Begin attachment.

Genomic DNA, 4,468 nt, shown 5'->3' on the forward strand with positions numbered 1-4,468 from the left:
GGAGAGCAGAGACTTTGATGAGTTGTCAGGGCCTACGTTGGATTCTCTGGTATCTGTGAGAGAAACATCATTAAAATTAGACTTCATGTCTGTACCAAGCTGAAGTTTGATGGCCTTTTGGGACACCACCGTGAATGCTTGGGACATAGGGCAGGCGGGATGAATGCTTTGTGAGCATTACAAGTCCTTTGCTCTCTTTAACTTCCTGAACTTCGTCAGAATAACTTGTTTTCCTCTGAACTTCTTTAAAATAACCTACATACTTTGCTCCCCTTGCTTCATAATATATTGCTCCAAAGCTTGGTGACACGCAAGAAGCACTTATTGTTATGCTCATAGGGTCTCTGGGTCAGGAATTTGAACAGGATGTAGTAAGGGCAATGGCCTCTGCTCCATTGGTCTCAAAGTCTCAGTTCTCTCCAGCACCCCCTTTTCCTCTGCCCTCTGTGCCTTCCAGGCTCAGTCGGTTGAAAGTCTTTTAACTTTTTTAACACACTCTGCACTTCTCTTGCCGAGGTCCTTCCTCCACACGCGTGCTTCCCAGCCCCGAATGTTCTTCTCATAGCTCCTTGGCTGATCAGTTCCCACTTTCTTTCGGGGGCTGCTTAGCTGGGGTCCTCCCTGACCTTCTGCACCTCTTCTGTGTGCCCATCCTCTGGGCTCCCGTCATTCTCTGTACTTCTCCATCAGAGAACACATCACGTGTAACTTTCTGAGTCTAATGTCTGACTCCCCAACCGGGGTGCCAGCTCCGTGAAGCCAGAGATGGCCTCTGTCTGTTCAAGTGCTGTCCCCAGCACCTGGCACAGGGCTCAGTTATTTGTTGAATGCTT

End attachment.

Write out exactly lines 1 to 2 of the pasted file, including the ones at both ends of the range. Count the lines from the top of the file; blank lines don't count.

Genomic DNA, 4,468 nt, shown 5'->3' on the forward strand with positions numbered 1-4,468 from the left:
GGAGAGCAGAGACTTTGATGAGTTGTCAGGGCCTACGTTGGATTCTCTGGTATCTGTGAGAGAAACATCATTAAAATTAGACTTCATGTCTGTACCAAGCTGAAGTTTGATGGCCTTTTGGGACACCACCGTGAATGCTTGGGACATAGGGCAGGCGGGATGAATGCTTTGTGAGCATTACAAGTCCTTTGCTCTCTTTAACTTCCTGAACTTCGTCAGAATAACTTGTTTTCCTCTGAACTTCTTTAAAATAACCTACATACTTTGCTCCCCTTGCTTCATAATATATTGCTCCAAAGCTTGGTGACACGCAAGAAGCACTTATTGTTATGCTCATAGGGTCTCTGGGTCAGGAATTTGAACAGGATGTAGTAAGGGCAATGGCCTCTGCTCCATTGGTCTCAAAGTCTCAGTTCTCTCCAGCACCCCCTTTTCCTCTGCCCTCTGTGCCTTCCAGGCTCAGTCGGTTGAAAGTCTTTTAACTTTTTTAACACACTCTGCACTTCTCTTGCCGAGGTCCTTCCTCCACACGCGTGCTTCCCAGCCCCGAATGTTCTTCTCATAGCTCCTTGGCTGATCAGTTCCCACTTTCTTTCGGGGGCTGCTTAGCTGGGGTCCTCCCTGACCTTCTGCACCTCTTCTGTGTGCCCATCCTCTGGGCTCCCGTCATTCTCTGTACTTCTCCATCAGAGAACACATCACGTGTAACTTTCTGAGTCTAATGTCTGACTCCCCAACCGGGGTGCCAGCTCCGTGAAGCCAGAGATGGCCTCTGTCTGTTCAAGTGCTGTCCCCAGCACCTGGCACAGGGCTCAGTTATTTGTTGAATGCTT